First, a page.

Very early on, before Nightingale had inducted me into the real world, he'd asked if I was familiar with the scientific method. Observation, hypothesis, experiment, analysis. I doubt he had our current predicament in mind when he asked.
It all began when Nightingale got a call that his “Auntie Jessica” was in hospital and asking to see him. She was in fact the granddaughter of one of Nightingale's sisters.
“Cancer,” he told me. She lived in Hampshire which was an easy enough drive; given current circumstances I don't think he'd have gone otherwise. “From what I gather from her daughter my sister passed down a lot of family history and the tradition continues when the eldest turns 21. A sort of time capsule she called it.” He sounded a little shell shocked.
“Did you see a lot of them, your nieces and nephews?” I asked.
We were sat in the kitchen, having cups of tea while Molly fussed around making sandwiches. I could tell she was as interested in Nightingale's family as I was.
“My mother's birthday was 2 January,” he said, smiling softly to himself. “So even when my brothers and sisters were married and had other obligations at Christmas, we always did our best to celebrate the new year together. 16 nieces and nephews all together. Though I'm not sure I could remember all their names now.” He shifted a little in his seat as he finished his drink. “I certainly don't know how many children they've had between them. Or how many children they've had.”
“When did you stop going to family events?” I asked.
“When I stopped getting out of breath climbing the stairs,” he replied. “We were never all that close,” he added, “not after I went to Casterbrook. My sister Elizabeth, Jessica's grandmother, was the most diligent of my siblings, always writing letters. She even had some poetry published at one point, we have a copy in the library.”
I made a mental note to look for it the minute he left the building.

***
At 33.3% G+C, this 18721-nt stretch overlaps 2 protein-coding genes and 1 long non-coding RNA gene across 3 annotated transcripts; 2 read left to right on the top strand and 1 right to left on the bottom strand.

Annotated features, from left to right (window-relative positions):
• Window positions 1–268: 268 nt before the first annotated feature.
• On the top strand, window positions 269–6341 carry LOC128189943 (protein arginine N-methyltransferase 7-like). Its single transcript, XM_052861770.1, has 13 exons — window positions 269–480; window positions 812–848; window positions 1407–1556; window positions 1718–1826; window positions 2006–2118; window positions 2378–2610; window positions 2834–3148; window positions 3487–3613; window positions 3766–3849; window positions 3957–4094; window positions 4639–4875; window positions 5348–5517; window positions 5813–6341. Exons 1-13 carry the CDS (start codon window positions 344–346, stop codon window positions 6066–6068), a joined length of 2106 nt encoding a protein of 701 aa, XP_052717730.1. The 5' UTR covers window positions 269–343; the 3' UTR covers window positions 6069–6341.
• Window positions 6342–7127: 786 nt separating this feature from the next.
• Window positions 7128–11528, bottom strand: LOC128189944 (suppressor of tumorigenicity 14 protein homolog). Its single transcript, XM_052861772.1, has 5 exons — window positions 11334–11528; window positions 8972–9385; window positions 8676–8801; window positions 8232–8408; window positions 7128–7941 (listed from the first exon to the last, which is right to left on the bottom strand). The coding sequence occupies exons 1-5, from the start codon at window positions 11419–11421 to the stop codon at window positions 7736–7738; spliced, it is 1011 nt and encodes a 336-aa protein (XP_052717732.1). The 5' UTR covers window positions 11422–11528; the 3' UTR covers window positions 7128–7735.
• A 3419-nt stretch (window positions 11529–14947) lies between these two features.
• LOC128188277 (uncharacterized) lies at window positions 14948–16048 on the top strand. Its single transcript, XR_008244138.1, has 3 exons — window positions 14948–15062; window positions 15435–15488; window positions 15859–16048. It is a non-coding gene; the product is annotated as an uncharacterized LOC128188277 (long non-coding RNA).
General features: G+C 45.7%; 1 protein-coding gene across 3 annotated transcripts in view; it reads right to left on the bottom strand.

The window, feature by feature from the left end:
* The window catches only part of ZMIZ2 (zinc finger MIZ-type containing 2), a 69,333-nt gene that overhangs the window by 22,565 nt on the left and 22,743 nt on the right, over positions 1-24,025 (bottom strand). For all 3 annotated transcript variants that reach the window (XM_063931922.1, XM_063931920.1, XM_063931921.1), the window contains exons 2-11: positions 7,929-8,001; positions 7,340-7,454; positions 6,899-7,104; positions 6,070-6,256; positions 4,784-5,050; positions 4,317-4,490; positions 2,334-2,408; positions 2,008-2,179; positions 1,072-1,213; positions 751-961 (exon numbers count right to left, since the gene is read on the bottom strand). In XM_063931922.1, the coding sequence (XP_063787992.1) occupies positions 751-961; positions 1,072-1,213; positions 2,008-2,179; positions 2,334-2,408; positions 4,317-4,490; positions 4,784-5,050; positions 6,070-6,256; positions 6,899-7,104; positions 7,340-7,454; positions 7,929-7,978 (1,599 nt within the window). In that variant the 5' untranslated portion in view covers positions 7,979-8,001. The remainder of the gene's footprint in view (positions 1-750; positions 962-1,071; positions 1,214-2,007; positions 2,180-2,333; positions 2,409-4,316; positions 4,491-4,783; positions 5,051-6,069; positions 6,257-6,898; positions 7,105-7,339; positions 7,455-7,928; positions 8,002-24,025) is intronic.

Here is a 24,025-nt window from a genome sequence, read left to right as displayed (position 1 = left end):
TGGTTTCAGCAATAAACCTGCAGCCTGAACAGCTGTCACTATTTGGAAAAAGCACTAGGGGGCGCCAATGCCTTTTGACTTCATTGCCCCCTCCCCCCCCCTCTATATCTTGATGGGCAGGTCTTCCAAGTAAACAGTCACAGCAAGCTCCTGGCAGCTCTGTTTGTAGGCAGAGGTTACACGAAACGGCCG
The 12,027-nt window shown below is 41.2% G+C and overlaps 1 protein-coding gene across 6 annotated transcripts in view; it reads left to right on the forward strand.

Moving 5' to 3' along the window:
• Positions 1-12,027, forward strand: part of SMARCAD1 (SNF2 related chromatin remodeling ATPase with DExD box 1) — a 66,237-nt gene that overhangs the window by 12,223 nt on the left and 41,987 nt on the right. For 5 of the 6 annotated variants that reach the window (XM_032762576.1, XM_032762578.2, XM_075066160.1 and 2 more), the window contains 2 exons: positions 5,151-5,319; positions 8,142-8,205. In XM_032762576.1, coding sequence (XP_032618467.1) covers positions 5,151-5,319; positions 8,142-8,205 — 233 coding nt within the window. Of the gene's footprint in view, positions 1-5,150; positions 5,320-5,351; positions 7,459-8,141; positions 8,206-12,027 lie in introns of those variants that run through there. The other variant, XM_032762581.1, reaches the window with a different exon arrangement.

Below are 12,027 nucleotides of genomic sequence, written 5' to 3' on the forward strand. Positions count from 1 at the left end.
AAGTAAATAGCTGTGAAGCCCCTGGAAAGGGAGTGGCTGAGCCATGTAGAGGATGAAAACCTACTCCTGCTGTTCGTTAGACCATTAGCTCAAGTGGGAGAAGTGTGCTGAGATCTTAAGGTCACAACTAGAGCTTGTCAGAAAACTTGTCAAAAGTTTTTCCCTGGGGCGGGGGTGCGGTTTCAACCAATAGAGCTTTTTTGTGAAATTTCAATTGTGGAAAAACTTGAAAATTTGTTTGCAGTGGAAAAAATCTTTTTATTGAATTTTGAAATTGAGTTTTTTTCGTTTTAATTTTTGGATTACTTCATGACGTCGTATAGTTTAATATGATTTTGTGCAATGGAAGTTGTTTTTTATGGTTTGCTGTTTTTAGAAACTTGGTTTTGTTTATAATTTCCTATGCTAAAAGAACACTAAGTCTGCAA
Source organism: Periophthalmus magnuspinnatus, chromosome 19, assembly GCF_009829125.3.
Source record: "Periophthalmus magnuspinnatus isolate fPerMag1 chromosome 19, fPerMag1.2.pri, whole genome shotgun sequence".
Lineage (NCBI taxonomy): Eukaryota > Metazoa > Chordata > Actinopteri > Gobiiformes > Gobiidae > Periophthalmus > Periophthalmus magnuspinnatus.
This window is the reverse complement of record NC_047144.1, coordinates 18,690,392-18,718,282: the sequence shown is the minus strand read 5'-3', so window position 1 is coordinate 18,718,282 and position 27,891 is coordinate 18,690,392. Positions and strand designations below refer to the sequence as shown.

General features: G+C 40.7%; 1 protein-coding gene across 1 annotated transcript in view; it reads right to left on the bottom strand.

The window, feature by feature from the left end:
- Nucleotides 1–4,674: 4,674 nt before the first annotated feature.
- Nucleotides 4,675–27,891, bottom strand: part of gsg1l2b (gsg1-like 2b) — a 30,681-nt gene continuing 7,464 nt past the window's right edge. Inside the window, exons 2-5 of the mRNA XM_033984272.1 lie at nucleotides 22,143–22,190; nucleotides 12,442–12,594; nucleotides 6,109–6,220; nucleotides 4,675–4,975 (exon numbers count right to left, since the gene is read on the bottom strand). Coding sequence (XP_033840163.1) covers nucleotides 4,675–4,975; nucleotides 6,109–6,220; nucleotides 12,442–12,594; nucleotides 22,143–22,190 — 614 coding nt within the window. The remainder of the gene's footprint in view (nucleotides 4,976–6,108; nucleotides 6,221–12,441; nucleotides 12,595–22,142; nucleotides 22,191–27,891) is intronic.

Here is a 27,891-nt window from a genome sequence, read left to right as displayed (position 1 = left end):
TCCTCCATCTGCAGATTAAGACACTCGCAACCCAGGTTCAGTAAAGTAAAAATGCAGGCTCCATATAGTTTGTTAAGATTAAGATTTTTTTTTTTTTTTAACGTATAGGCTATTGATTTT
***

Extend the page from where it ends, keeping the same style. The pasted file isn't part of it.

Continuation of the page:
“You never thought to check up on them?”
“Facebook wasn't an option then,” Nightingale said, rightly guessing what I'd been thinking. “And no, I wouldn't want to disrupt their lives.”
I tried to think of something else to say but Molly had finished making up the sandwiches and a flask and Nightingale was standing up and getting ready to leave.
“I'll call you when I get there. And you'll let me know the minute anything concerning occurs?”
“So long as you remember to keep your phone on,” I replied.
Nightingale patted his pocket where his phone was and nodded as he left.
* * * * *
We had nothing particularly pressing on, another reason why Nightingale had felt secure enough to leave me alone for the day, but I wanted to check out a ghost sighting by the British Museum that might be of interest. So it was there I was heading when I saw Lesley May, standing by the entrance to the Square but I didn't recognise the formae she threw in my direction and I had no way of defending myself.
* * * * *
When the world returned to its normal colour I thought at the very least I must have been shot. But a quick check told me that it only felt like I had a gaping wound in my chest. Instead I was sat on the bottom step to the Folly and all but a couple of tourists were ignoring me. Lesley May was nowhere to be seen, of course, so I headed up the steps into the Folly.
Only the door wouldn't open. I tried it again and then knocked. The door isn't something we lock but Molly should be there. Only she wasn't and the door remained closed to me.
Trying not to get too worried, because being trapped outside was probably better than the alternative, I went round the back. Only there was no back. The whole courtyard area was just...missing. There wasn't any sign of damage, more like it had never been there in the first place.